Wednesday, January 4, 2012

Ivy soap bars with goat's milk!

Our new soap line, this is Ivy:Poison ivy? No. But your senses will be injected with this clean, vibrant, and embracing floral scent. Fresh clean scent goat milk soap with Olive oil, rapeseed oil, coconut oil, jojoba oil and love!

Tuesday, January 3, 2012

Mystique of the Mandrake!

Even a familiar plant could develope a supernatural reputation if its habits were sufficiently bizzare. An example of this kind of elaborate embroidery involves the mandrake, or mandragora, a small perennial herb common throughout the Mediterranean region.

Like other nightshades, the mandrake derives its reputation for magical power partly from toxicity. This potent herb can kill the unwary, although it has also served as an important source of therapeutic medicine. Adding to the mandrake's mystique is the appearance of its root. Thick and tuberous, it can be imagined to look like a little human being, a coincidence that deeply impressed some contemporaries of the ancient Greek botanist Theophrastus. They were the "root cutters" of the day. The herbalists of thier day, these root cutters supplied herbs to physicians. There was even more to add to the mandrake's magical power appeal. It is a plant that phosphoreses. Sometimes at night, chemical substances in its berries react with the dew to give a pale light. A phenomenon that today is explained by science oue ancestors attributed to spirits and magical forces.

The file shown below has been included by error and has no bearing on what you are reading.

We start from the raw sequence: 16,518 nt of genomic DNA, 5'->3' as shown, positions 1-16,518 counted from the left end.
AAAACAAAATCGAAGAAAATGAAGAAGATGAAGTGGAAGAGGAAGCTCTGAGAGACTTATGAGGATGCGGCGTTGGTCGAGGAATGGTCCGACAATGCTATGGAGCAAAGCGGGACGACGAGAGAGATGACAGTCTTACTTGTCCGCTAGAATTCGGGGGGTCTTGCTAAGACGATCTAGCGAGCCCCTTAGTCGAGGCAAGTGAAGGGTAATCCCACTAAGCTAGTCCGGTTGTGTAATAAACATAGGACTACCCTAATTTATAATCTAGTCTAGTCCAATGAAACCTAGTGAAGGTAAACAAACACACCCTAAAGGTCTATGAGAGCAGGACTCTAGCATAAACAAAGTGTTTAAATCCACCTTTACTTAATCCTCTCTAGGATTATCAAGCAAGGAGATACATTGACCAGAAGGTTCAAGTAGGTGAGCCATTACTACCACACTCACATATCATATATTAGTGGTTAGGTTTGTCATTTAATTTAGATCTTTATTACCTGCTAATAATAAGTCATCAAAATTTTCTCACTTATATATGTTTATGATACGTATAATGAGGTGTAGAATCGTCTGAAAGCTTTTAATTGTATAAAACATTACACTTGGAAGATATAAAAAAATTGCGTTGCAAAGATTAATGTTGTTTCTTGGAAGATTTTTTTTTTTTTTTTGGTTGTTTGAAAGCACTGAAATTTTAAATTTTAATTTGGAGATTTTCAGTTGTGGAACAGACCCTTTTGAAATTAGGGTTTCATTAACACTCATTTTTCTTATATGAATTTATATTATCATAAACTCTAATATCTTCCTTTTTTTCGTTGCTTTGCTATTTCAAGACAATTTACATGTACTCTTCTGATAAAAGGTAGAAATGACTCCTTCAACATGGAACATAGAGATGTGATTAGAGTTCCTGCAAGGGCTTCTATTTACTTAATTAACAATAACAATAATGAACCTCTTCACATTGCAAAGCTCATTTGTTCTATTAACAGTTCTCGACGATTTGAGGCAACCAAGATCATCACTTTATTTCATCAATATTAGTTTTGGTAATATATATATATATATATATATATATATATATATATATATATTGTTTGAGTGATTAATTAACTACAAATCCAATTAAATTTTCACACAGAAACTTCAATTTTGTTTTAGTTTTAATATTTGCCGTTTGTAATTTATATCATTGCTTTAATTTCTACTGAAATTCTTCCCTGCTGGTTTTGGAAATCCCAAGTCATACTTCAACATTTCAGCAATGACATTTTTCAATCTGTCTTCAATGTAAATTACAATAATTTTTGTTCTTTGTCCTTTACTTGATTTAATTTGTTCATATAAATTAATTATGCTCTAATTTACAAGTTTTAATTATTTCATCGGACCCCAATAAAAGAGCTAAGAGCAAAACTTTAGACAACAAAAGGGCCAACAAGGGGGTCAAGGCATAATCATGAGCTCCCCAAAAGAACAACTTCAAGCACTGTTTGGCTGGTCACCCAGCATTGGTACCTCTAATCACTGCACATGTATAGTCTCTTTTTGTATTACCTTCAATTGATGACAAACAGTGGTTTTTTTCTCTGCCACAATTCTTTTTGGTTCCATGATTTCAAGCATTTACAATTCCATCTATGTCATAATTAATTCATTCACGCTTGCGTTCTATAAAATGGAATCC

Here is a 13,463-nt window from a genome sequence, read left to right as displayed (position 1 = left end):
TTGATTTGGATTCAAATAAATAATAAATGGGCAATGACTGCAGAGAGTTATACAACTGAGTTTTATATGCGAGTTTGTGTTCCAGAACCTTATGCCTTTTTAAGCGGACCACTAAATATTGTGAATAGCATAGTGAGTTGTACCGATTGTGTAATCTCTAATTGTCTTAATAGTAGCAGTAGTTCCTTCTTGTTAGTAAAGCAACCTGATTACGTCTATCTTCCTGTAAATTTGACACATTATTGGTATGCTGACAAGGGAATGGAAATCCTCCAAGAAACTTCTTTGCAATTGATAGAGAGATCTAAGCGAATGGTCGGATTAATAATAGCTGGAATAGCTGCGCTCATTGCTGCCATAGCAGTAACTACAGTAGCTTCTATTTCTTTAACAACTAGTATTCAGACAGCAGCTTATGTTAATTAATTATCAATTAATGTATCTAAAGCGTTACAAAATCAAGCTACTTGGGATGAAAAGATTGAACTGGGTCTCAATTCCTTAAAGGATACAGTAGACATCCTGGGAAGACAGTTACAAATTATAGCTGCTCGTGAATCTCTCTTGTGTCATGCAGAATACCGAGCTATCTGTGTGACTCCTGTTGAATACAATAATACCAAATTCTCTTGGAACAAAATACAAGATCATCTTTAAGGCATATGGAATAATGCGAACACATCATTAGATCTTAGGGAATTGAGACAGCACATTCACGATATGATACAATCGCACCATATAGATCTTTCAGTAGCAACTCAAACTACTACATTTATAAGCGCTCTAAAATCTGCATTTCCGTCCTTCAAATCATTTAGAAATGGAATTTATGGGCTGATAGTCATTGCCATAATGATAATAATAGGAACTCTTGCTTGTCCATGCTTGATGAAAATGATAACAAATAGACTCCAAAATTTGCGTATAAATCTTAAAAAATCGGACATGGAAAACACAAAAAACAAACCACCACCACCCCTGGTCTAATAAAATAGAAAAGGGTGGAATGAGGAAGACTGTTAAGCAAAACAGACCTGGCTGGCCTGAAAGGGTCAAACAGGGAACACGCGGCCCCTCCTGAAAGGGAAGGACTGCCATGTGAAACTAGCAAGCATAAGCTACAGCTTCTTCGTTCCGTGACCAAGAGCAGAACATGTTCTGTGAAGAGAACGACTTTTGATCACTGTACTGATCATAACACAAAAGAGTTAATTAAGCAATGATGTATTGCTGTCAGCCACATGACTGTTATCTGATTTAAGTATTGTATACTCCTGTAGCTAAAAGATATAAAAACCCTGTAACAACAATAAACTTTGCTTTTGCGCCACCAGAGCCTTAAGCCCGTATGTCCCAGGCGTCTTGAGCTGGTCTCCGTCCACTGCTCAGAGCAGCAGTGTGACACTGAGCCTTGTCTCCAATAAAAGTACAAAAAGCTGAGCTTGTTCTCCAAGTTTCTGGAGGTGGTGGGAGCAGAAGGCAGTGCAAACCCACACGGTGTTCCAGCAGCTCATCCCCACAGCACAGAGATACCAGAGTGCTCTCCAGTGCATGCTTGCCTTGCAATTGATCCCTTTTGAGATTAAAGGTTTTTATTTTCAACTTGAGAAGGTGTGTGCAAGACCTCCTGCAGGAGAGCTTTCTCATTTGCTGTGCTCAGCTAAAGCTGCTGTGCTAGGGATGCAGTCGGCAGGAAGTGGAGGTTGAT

Flaviuos Josephus, a Jewish general, statesman, and historian of the first century A.D., described the perils of harvesting the mandrake. While its glow makes it easy to find, the herb would shrink back whenever approuched, and merely touching it could prove fatal. One way to collect the herb was to dig around it carefully until only a small portion of the root remained covered. The collector would then leash a dog to the root and walk away. The dog would pull the root free in a frantic effort to get back to its masters side. But in exchange for the dogs death , according to Josephus, the master obtained an infallible charm against demons. Other people said the mandrake protected against battle wounds, cured all diseases, brought luck in love, promoted fertility, gauranteed perfect marlsmanship, and unearthed hidden treasures.

A remarkable thing about plant magic is how it runs through many periods of human experiance. As long as ignorance kept people enslaved to superstition, the idea of magical plants remainded powerful. Though nations sneered at the credulity of thier neighbors-and new generations laughed at the ignorance and gullibility of the old-each in turn wove its own new fantastic tissue of herbal taboos, tales, and lore. The tradition of the mandrake root, for instance, kept a firm hold on peoples imagination, if not belief, for many centuries. "Go and catch a falling star, get with child a mandrake root," were among a long list of impossible tasks set forth by the 17th-century poet John Donne.